Why is Daniel Noboa so popular even after he raises taxes and makes plans to end subsidies?

Mar 11, 2024 | 0 comments

By Matthew Bristow and Stephan Kueffner

It’s the kind of opportunity most leaders can hardly fathom: voters rallying behind a government that is raising taxes, clearing the way for more oil drilling and planning to slash fuel subsidies.

Ecuador’s 36-year-old President Daniel Noboa is overhauling the nation’s economic model in a way that would likely trigger rioting in normal times. But times aren’t normal. The country has been transformed from a stable corner of Latin America into a borderline failed state with a six-fold surge in homicides over five years and the inability to pay government workers on time.

Since Noboa took office in November, he has declared war on cocaine cartels while also battling to prevent a financial meltdown. The security crackdown’s early success has made the US-educated son of wealthy banana exporters one of the world’s most popular leaders, with approval ratings approaching 80%.

Ecuador’s armed forces enjoy the highest level of public approval of all government institutions, boosting President Daniel Noboa’s own popularity.

In recent weeks, Noboa pushed through an emergency tax bill that raised the value-added-tax by three percentage points to 15%, and greenlit thousands of environmental permits for oil and mining companies — moves he said will help shore up the economy as well as government coffers. He’s also planning to reduce gasoline subsidies and liberalize the labor market to make it more employer friendly.

The crisis generated by the surge in violence and the state’s inability to pay salaries “created an environment of legitimacy” for Noboa to push his economic reforms, said Augusto de la Torre, a former head of Ecuador’s central bank and World Bank economist for Latin America.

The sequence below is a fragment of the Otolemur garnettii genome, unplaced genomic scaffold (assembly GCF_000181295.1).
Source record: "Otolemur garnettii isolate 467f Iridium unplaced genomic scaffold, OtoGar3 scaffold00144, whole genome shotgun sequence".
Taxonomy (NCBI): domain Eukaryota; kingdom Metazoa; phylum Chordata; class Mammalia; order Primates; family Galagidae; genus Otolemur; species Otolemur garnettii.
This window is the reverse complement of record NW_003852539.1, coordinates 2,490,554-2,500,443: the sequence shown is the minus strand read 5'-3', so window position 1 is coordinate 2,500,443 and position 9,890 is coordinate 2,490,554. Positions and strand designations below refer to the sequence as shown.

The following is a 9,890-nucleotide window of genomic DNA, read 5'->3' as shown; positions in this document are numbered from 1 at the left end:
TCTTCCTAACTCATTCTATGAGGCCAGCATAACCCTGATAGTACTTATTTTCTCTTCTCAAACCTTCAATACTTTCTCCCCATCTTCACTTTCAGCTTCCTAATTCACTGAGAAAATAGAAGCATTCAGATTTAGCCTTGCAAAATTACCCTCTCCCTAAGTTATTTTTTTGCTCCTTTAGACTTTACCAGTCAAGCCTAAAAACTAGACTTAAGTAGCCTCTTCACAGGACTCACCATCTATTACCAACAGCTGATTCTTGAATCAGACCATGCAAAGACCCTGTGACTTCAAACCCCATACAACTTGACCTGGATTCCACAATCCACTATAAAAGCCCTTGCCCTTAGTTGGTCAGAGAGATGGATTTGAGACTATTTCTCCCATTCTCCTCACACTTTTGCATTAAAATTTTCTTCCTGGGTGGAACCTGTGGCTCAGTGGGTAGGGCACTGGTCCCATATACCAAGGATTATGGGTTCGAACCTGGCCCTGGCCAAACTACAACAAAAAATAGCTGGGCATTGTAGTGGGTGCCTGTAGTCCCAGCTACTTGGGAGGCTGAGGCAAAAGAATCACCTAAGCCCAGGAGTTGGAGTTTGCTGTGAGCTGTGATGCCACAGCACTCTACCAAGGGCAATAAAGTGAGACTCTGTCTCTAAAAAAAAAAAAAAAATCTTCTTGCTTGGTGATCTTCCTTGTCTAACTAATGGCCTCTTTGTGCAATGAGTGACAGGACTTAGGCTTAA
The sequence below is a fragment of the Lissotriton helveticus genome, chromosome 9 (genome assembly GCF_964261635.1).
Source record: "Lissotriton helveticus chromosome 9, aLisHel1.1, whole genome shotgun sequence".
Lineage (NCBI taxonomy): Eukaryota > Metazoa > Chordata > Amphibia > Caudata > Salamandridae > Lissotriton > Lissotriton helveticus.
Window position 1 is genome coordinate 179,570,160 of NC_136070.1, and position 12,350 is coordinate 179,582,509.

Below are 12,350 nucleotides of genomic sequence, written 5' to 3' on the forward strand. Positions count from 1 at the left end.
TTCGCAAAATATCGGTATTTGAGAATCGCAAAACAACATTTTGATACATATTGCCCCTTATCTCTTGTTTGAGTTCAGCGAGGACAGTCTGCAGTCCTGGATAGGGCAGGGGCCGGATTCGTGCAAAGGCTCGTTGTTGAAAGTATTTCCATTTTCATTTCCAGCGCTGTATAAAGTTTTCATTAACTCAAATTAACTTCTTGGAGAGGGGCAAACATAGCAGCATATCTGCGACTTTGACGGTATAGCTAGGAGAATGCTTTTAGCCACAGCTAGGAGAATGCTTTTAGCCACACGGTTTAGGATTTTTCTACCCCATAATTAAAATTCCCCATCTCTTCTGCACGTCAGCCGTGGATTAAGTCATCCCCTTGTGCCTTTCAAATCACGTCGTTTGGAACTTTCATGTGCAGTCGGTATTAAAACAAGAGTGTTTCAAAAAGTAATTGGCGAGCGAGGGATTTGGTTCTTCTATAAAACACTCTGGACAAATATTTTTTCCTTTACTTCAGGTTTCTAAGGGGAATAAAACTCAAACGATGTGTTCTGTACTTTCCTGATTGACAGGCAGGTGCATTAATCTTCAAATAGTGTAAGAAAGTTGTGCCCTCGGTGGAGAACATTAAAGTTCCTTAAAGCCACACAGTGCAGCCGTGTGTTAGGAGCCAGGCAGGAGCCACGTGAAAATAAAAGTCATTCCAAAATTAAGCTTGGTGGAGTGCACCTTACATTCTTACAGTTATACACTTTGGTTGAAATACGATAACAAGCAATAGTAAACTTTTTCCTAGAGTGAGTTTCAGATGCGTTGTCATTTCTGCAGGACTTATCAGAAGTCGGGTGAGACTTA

“Before the VAT increase, it was impossible to see how Ecuador could escape a serious fiscal, cash-flow, and liquidity problem,” he said.

With his focus on gangs and use of emergency powers, Noboa appears to be following the playbook of El Salvador’s Nayib Bukele, one of the few leaders in the world more beloved than he is. Bukele, confronted with a similar surge in crime, became a regional hero by using mass arrests, a suspension of civil rights and the construction of one of the world’s biggest prisons to suppress gangs — all policies that Noboa is adopting.

But while the US holds Bukele at arm’s length, condemning his flouting of term limits and human rights, Noboa is getting significant help from Washington. The US was so alarmed by the nation’s plunge into chaos that it dramatically increased assistance, making Ecuador the second-biggest recipient in Latin America, after Colombia, of  funds from the State Department and the Department of Defense to bolster security.

US authorities have another reason to want a stable Ecuador: The bloodshed has set off a wave of migration, with Ecuadorians now the second-biggest nationality among travelers walking through the Darien Gap on their way to the US.

Security Crackdown
Ecuadorians are leaving after the country was wracked by assassinations, widespread extortion and prison massacres over the past half-decade. Cartel hitmen have made the city of Guayaquil a contender for the murder capital of the world as they fight for access to its Pacific Ocean ports, where cargoes of bananas, shrimp and cocoa are ideal for hiding Colombian and Peruvian cocaine destined for the US and Europe.

In January, Noboa used emergency powers to put troops on the streets, imposed a curfew and sent the army to take control of the gangs’ command-and-control center: the prison system. In the first weeks, the murder rate dropped more than 60%, according to official figures, and his security forces pulled off one of the world’s biggest ever drug busts, seizing 21.5 tons of cocaine during a raid on a banana plantation.

One man who may owe his life to the security crackdown is Henry Zambrano. He was tied up on the dirt floor of a wooden shack in Guayaquil’s gang territory last month when he heard the bleeping of police radios getting nearer, part of a patrol that was joined by Bloomberg News reporters.